BOSTON, April 1, 2016 /PRNewswire-USNewswire/ -- When a disease makes the body's hormones go haywire, it often takes a skilled doctor or scientist to connect the dots of bewildering symptoms to determine the underlying problem.
Hormones – tiny chemical messengers that control functions throughout the body – can trigger indicators that may appear unrelated to the untrained eye. Like detectives, endocrinologists are specially trained to see the patterns among puzzling symptoms tied to hormonal disturbances. Endocrinologists are physicians who improve patients' lives by diagnosing and treating their hormone disorders, and scientists who discover ways to cure and prevent these conditions.
To celebrate the endocrinology field's rich tradition of solving medical mysteries, saving lives and the discovery of scientific breakthroughs like insulin, the Endocrine Society established Endocrinology Month. The Society is commemorating the first-ever Endocrinology Month in April 2016, during its Centennial year. It will be a recurring celebration every April going forward.
Endocrinology Month kicked off this weekend with the Society's 98th annual meeting in Boston, MA from April 1-4. The event, called ENDO 2016, draws thousands of doctors and researchers from around the world to the Boston Convention and Exhibition Center. ENDO 2016 incorporates tributes to the field's esteemed history, including the Society's 10 Nobel Prize-winning members. U.S. Rep. Joseph P. Kennedy III of Massachusetts issued a floor statement paying tribute to the Society on its Centennial.
"Although millions of people around the globe are coping with conditions caused by hormonal disturbances, they often don't realize that hormones are the underlying cause of their illnesses," said Endocrine Society President Lisa H. Fish, MD. "Hormonal problems are key in diabetes, infertility, thyroid disorders, growth problems, osteoporosis, and breast and prostate cancers. Endocrinologists play an essential role in studying and treating all of these diseases. They are often the specialists other physicians turn to when they are confused by a patient's symptoms."
Endocrinologists have a long history of solving mysteries. Type 1 diabetes was considered a death sentence until Frederick Banting and Charles Best extracted insulin from dogs' pancreas cells in 1921. This discovery – among the most significant in medical history – paved the way for the commercial production of insulin to treat diabetes.
Today, endocrinologists are searching for ways to turn diabetes from a chronic condition into a curable one. Scientists are building medical devices designed to do the job of a healthy pancreas, and researchers are studying ways to develop human pancreatic beta cells from types of stem cells.
Endocrinologists combat dozens of vexing public health problems afflicting tens of millions of people, including just a few examples below:
- About 415 million adults worldwide who have diabetes, according to the International Diabetes Federation;
- More than 36 percent of American adults who are obese, according to the U.S. Centers for Disease Control and Prevention;
- An estimated 48.5 million couples worldwide who were infertile as of 2010, according to the World Health Organization; and
- More than 10 million American adults who have osteoporosis, according to the Society's Endocrine Facts and Figures report.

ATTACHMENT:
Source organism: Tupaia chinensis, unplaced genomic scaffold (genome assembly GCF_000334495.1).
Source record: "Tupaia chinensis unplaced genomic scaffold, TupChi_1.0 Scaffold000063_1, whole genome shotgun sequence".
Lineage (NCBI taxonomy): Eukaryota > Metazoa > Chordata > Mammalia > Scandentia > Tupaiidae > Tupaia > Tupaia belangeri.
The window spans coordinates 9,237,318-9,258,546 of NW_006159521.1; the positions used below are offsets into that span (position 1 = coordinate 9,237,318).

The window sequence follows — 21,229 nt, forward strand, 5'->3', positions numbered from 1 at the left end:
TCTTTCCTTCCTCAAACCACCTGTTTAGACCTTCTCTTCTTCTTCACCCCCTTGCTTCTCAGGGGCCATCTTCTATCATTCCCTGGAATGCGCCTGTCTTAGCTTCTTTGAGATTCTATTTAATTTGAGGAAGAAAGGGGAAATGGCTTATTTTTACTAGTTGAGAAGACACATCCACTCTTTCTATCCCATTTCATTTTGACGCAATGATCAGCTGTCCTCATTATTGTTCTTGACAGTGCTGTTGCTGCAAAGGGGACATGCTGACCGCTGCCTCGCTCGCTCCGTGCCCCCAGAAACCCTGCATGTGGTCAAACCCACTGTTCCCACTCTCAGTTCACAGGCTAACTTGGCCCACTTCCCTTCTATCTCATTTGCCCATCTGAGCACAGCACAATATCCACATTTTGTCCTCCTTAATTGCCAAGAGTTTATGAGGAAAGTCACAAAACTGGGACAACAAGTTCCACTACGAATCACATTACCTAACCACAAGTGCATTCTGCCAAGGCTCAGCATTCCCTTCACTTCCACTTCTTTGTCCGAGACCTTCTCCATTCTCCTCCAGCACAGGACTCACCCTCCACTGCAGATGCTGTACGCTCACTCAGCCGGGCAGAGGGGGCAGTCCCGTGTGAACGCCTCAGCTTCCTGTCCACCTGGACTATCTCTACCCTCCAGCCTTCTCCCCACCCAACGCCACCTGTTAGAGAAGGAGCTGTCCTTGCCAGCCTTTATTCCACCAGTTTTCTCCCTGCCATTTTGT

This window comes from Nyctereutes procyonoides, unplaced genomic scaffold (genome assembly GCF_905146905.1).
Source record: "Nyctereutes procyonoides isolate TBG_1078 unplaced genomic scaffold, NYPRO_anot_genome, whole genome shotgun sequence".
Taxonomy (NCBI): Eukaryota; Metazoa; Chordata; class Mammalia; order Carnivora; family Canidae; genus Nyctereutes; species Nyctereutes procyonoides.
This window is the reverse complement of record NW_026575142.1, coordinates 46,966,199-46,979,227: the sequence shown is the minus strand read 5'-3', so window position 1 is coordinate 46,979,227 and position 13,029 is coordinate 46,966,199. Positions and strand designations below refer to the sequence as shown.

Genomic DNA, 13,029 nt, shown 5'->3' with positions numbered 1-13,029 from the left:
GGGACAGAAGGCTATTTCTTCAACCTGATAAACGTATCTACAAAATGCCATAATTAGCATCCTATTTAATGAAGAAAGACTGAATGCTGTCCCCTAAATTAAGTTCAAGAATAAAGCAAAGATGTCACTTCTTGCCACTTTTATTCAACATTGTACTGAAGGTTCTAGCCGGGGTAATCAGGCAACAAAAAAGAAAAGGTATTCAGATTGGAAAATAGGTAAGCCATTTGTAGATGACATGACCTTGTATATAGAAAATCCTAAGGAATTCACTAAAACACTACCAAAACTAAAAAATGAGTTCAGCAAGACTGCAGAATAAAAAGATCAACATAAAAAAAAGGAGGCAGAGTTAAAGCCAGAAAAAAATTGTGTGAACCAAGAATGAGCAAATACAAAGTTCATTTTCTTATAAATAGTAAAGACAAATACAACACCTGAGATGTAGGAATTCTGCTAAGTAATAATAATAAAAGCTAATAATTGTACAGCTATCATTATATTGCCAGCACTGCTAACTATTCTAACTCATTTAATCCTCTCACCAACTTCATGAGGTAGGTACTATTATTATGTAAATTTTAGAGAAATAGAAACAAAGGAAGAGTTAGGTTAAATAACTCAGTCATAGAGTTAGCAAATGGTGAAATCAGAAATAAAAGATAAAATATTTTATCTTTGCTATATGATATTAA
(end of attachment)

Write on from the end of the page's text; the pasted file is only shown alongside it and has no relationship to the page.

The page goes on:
To educate the public about the importance of endocrinology, the Society's public education arm, the Hormone Health Network, is debuting the Journey Through the Endocrine System mobile app to take tablet users on an interactive tour of the human body and the pathways hormones travel. To download the app, go to the iTunes store and search for "Endocrine Society's Hormone Health Network - Journey Through the Endocrine System". Promotional codes for free downloads will be available at the Society booth during ENDO 2016. An Android version will be available through the Google Play store in the coming weeks.
Society leaders will be traveling to Capitol Hill April 28 to educate Members of Congress about endocrinology and the field's role in keeping people healthy and discovering medical breakthroughs.
"Today's endocrinologists face serious challenges that threaten important contributions to public health and biomedical research," said Endocrine Society CEO Barbara Byrd Keenan, FASAE, CAE. "The number of people specializing in endocrinology is shrinking, even as more people are being diagnosed with hormone disorders such as diabetes. We need better policies to ensure there is adequate funding for endocrine research and to encourage new generations of promising young scientists and physicians to become endocrinologists and join this renowned field."
For more information on Endocrinology Month and the Society's centennial, visit http://escentennial.org. To join the discussion on social media, use the hashtag #Endo100.
Endocrinologists are at the core of solving the most pressing health problems of our time, from diabetes and obesity to infertility, bone health, and hormone-related cancers. The Endocrine Society is the world's oldest and largest organization of scientists devoted to hormone research and physicians who care for people with hormone-related conditions.
The Society, which is celebrating its centennial in 2016, has more than 18,000 members, including scientists, physicians, educators, nurses and students in 122 countries. To learn more about the Society and the field of endocrinology, visit our site at www.endocrine.org. Follow us on Twitter at @TheEndoSociety and @EndoMedia.
Contact: Aaron Lohr
Director, Communications and Media Relations
Contact: Jenni Glenn Gingery
Associate Director, Communications and Media Relations
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SOURCE The Endocrine Society